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Connections Review

The Quarterly ACI Courier
of Academic Connections, International
Issue #16, Fall 2016

Mid-Semester Meditation  Luke 8:4–18; A Modest Square One Teaching to Consider
Luke 8:4     While a large crowd was gathering and people were coming to Jesus from town after town, he told this parable: 5 A farmer went out to sow his seed. As he was scattering the seed, some fell along the path; it was trampled on, and the birds of the air ate it up. 6 Some fell on rock, and when it came up, the plants withered because they had no moisture. 7 Other seed fell among thorns, which grew up with it and choked the plants. 8 Still other seed fell on good soil. It came up and yielded a crop, a hundred times more than was sown.”
     When he said this, he called out, “He who has ears to hear, let him hear.” 


Luke 8:9        His disciples asked him what this parable meant. 10 He said, “The knowledge of the secrets of the kingdom of God has been given to you, but to others I speak in parables, so that,

    “ ‘though seeing, they may not see;

        though hearing, they may not understand.’

Luke 8:11    “This is the meaning of the parable: The seed is the word of God. 12 Those along the path are the ones who hear, and then the devil comes and takes away the word from their hearts, so that they may not believe and be saved. 13 Those on the rock are the ones who receive the word with joy when they hear it, but they have no root. They believe for a while, but in the time of testing they fall away. 14 The seed that fell among thorns stands for those who hear, but as they go on their way they are choked by life’s worries, riches and pleasures, and they do not mature. 15 But the seed on good soil stands for those with a noble and good heart, who hear the word, retain it, and by persevering produce a crop."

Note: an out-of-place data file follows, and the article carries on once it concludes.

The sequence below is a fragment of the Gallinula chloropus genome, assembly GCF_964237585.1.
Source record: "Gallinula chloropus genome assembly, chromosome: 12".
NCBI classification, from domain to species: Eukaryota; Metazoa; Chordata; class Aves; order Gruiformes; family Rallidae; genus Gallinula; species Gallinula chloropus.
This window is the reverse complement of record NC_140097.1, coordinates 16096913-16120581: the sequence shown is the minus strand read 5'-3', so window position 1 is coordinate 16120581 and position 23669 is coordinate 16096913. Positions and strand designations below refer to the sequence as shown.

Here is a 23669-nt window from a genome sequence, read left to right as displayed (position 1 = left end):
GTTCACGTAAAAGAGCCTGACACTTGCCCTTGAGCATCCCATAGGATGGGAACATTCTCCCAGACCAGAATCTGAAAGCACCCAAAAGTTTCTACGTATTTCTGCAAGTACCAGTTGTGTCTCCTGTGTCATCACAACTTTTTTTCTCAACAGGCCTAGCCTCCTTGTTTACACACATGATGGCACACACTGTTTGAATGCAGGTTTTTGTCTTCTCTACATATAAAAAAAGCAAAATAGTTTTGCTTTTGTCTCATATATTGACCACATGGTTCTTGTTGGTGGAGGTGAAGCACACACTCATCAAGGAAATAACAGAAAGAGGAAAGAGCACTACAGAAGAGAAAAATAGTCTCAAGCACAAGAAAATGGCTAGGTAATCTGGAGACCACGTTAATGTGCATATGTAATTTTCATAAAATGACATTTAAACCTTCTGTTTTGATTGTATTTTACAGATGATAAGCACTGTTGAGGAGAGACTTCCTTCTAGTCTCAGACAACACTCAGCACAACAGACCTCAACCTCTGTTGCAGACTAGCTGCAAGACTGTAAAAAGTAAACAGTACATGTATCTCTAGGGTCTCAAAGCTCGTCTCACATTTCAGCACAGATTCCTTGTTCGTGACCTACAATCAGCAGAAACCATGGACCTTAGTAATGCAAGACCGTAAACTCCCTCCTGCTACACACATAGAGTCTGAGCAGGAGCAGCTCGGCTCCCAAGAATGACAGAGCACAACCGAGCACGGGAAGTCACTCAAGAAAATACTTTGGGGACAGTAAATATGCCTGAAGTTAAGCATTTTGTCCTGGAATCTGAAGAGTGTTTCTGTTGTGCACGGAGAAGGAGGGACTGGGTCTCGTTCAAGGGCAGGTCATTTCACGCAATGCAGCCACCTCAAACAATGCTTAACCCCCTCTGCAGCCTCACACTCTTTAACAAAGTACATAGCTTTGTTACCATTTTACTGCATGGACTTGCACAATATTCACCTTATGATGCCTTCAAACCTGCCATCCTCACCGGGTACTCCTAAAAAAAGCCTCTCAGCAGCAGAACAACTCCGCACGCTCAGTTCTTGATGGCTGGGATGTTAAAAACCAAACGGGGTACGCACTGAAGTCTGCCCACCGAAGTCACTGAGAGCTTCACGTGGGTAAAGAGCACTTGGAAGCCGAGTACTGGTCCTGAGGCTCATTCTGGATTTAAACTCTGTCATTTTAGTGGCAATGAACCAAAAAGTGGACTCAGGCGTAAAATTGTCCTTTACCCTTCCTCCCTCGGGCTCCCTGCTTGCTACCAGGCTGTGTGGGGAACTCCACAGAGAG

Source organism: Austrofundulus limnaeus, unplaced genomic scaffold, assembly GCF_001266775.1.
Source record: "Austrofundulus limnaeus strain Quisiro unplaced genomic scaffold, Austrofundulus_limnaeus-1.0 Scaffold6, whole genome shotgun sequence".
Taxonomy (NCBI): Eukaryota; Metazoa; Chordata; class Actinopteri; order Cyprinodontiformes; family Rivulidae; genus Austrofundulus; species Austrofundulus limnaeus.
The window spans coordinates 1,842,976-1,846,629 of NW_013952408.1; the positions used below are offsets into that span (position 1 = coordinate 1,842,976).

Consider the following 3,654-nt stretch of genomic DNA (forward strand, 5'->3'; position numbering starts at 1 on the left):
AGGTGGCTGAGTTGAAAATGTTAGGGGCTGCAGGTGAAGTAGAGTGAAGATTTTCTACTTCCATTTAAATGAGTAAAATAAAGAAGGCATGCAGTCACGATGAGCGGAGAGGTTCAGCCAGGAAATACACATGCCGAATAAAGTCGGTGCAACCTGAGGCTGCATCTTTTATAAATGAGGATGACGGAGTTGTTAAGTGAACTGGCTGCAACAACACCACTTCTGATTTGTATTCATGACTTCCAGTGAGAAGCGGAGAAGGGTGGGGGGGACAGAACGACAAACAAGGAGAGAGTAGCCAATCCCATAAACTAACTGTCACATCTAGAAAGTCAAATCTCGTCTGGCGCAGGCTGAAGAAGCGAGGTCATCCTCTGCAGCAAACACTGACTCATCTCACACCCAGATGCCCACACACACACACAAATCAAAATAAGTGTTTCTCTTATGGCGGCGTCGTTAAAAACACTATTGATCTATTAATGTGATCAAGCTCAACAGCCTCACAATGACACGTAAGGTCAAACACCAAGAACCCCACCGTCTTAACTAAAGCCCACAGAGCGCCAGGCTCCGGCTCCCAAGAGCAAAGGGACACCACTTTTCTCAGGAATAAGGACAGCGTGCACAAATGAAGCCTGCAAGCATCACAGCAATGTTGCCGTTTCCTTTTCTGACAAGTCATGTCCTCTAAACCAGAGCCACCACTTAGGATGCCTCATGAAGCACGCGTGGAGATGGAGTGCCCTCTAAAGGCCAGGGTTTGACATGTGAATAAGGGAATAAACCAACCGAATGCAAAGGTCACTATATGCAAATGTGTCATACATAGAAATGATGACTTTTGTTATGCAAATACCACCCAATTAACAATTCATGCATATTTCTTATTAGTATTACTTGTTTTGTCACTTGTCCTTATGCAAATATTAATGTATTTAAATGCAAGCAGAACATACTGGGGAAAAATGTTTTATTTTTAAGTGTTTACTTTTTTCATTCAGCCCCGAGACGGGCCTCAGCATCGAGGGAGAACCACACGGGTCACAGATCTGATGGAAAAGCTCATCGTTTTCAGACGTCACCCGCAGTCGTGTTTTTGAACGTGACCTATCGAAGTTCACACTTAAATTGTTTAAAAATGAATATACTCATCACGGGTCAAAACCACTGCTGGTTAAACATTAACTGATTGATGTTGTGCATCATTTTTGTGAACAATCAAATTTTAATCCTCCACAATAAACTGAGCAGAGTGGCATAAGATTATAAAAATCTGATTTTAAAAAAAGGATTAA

Luke 8:16         “No one lights a lamp and hides it in a jar or puts it under a bed. Instead, he puts it on a stand, so that those who come in can see the light. 17 For there is nothing hidden that will not be disclosed, and nothing concealed that will not be known or brought out into the open. 18 Therefore consider carefully how you listen. Whoever has will be given more; whoever does not have, even what he thinks he has will be taken from him.” (NIV)
This is a no doubt a familiar passage to you. It has been one that has been used in many church situations to explain to fellow believers why so many "followers" of Christ do not seem to make the long journey with Him, do not seem to have a life well-lived, and, frankly, do not seem to bear much fruit.  Sometimes it's used to explain to non-believers roughly the same thing.

After all, only one of the four responses would be considered clearly good.  The first type described is most probably not a follower of Christ.  There is some controversy as to whether the next response qualifies as being of a true believer or not, because under testing, they fall away.